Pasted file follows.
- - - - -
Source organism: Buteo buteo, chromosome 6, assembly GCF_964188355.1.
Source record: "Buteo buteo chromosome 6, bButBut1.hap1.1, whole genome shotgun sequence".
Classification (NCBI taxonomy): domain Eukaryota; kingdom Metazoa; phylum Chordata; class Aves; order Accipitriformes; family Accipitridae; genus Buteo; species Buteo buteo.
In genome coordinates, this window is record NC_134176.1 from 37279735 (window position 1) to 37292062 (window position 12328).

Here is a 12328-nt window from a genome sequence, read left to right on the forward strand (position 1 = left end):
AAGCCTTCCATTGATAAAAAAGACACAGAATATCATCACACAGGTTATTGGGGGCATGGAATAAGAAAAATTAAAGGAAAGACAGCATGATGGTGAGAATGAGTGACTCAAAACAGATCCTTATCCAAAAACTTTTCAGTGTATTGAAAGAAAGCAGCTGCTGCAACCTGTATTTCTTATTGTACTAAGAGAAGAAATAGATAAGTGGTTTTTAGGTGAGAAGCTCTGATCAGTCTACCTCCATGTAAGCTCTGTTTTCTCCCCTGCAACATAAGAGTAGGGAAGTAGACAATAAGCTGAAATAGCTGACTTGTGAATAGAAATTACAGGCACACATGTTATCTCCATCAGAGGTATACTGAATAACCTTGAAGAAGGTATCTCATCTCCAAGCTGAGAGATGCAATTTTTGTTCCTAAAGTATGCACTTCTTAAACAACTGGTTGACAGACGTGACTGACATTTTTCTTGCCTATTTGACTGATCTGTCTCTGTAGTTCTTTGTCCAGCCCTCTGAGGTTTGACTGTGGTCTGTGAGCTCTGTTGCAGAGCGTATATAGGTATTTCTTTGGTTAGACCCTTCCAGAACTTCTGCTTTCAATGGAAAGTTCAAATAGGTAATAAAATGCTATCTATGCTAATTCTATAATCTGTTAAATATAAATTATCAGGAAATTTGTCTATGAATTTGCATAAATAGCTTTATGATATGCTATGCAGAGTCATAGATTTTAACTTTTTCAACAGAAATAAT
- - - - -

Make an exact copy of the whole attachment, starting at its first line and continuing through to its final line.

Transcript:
Source organism: Buteo buteo, chromosome 6, assembly GCF_964188355.1.
Source record: "Buteo buteo chromosome 6, bButBut1.hap1.1, whole genome shotgun sequence".
Classification (NCBI taxonomy): domain Eukaryota; kingdom Metazoa; phylum Chordata; class Aves; order Accipitriformes; family Accipitridae; genus Buteo; species Buteo buteo.
In genome coordinates, this window is record NC_134176.1 from 37279735 (window position 1) to 37292062 (window position 12328).

Here is a 12328-nt window from a genome sequence, read left to right on the forward strand (position 1 = left end):
AAGCCTTCCATTGATAAAAAAGACACAGAATATCATCACACAGGTTATTGGGGGCATGGAATAAGAAAAATTAAAGGAAAGACAGCATGATGGTGAGAATGAGTGACTCAAAACAGATCCTTATCCAAAAACTTTTCAGTGTATTGAAAGAAAGCAGCTGCTGCAACCTGTATTTCTTATTGTACTAAGAGAAGAAATAGATAAGTGGTTTTTAGGTGAGAAGCTCTGATCAGTCTACCTCCATGTAAGCTCTGTTTTCTCCCCTGCAACATAAGAGTAGGGAAGTAGACAATAAGCTGAAATAGCTGACTTGTGAATAGAAATTACAGGCACACATGTTATCTCCATCAGAGGTATACTGAATAACCTTGAAGAAGGTATCTCATCTCCAAGCTGAGAGATGCAATTTTTGTTCCTAAAGTATGCACTTCTTAAACAACTGGTTGACAGACGTGACTGACATTTTTCTTGCCTATTTGACTGATCTGTCTCTGTAGTTCTTTGTCCAGCCCTCTGAGGTTTGACTGTGGTCTGTGAGCTCTGTTGCAGAGCGTATATAGGTATTTCTTTGGTTAGACCCTTCCAGAACTTCTGCTTTCAATGGAAAGTTCAAATAGGTAATAAAATGCTATCTATGCTAATTCTATAATCTGTTAAATATAAATTATCAGGAAATTTGTCTATGAATTTGCATAAATAGCTTTATGATATGCTATGCAGAGTCATAGATTTTAACTTTTTCAACAGAAATAAT